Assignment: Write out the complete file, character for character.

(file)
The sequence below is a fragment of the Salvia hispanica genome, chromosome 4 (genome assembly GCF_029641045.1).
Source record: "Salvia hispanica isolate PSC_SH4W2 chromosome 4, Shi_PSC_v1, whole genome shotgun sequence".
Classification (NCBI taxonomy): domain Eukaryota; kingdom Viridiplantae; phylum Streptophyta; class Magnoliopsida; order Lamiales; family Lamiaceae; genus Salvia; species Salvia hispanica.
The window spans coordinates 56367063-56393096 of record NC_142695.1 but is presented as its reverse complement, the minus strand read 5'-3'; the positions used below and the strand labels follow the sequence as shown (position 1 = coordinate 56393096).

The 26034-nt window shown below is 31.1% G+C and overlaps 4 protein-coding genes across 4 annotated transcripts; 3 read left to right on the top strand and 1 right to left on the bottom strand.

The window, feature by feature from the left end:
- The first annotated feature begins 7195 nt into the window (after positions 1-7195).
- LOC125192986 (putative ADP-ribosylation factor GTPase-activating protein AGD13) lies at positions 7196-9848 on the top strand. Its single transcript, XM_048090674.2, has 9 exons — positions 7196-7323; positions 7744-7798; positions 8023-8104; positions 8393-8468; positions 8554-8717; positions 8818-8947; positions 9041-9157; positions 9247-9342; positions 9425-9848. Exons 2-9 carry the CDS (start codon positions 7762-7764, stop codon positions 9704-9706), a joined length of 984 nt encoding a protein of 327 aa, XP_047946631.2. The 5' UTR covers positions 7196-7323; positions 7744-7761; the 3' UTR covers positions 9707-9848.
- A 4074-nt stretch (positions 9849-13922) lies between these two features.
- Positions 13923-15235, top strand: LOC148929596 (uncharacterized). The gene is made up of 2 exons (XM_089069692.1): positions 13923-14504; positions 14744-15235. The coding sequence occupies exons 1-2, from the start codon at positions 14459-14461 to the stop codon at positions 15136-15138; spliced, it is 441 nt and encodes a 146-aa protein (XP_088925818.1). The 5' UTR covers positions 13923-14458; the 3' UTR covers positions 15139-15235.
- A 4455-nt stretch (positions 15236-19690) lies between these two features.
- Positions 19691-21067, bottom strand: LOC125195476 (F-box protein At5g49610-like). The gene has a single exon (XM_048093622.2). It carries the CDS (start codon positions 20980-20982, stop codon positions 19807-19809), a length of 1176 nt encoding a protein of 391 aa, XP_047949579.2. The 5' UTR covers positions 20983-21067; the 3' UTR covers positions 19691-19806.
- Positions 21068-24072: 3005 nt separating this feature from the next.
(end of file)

The sequence below is a fragment of the Salvia hispanica genome, chromosome 4 (genome assembly GCF_029641045.1).
Source record: "Salvia hispanica isolate PSC_SH4W2 chromosome 4, Shi_PSC_v1, whole genome shotgun sequence".
Classification (NCBI taxonomy): domain Eukaryota; kingdom Viridiplantae; phylum Streptophyta; class Magnoliopsida; order Lamiales; family Lamiaceae; genus Salvia; species Salvia hispanica.
The window spans coordinates 56367063-56393096 of record NC_142695.1 but is presented as its reverse complement, the minus strand read 5'-3'; the positions used below and the strand labels follow the sequence as shown (position 1 = coordinate 56393096).

The 26034-nt window shown below is 31.1% G+C and overlaps 4 protein-coding genes across 4 annotated transcripts; 3 read left to right on the top strand and 1 right to left on the bottom strand.

The window, feature by feature from the left end:
- The first annotated feature begins 7195 nt into the window (after positions 1-7195).
- LOC125192986 (putative ADP-ribosylation factor GTPase-activating protein AGD13) lies at positions 7196-9848 on the top strand. Its single transcript, XM_048090674.2, has 9 exons — positions 7196-7323; positions 7744-7798; positions 8023-8104; positions 8393-8468; positions 8554-8717; positions 8818-8947; positions 9041-9157; positions 9247-9342; positions 9425-9848. Exons 2-9 carry the CDS (start codon positions 7762-7764, stop codon positions 9704-9706), a joined length of 984 nt encoding a protein of 327 aa, XP_047946631.2. The 5' UTR covers positions 7196-7323; positions 7744-7761; the 3' UTR covers positions 9707-9848.
- A 4074-nt stretch (positions 9849-13922) lies between these two features.
- Positions 13923-15235, top strand: LOC148929596 (uncharacterized). The gene is made up of 2 exons (XM_089069692.1): positions 13923-14504; positions 14744-15235. The coding sequence occupies exons 1-2, from the start codon at positions 14459-14461 to the stop codon at positions 15136-15138; spliced, it is 441 nt and encodes a 146-aa protein (XP_088925818.1). The 5' UTR covers positions 13923-14458; the 3' UTR covers positions 15139-15235.
- A 4455-nt stretch (positions 15236-19690) lies between these two features.
- Positions 19691-21067, bottom strand: LOC125195476 (F-box protein At5g49610-like). The gene has a single exon (XM_048093622.2). It carries the CDS (start codon positions 20980-20982, stop codon positions 19807-19809), a length of 1176 nt encoding a protein of 391 aa, XP_047949579.2. The 5' UTR covers positions 20983-21067; the 3' UTR covers positions 19691-19806.
- Positions 21068-24072: 3005 nt separating this feature from the next.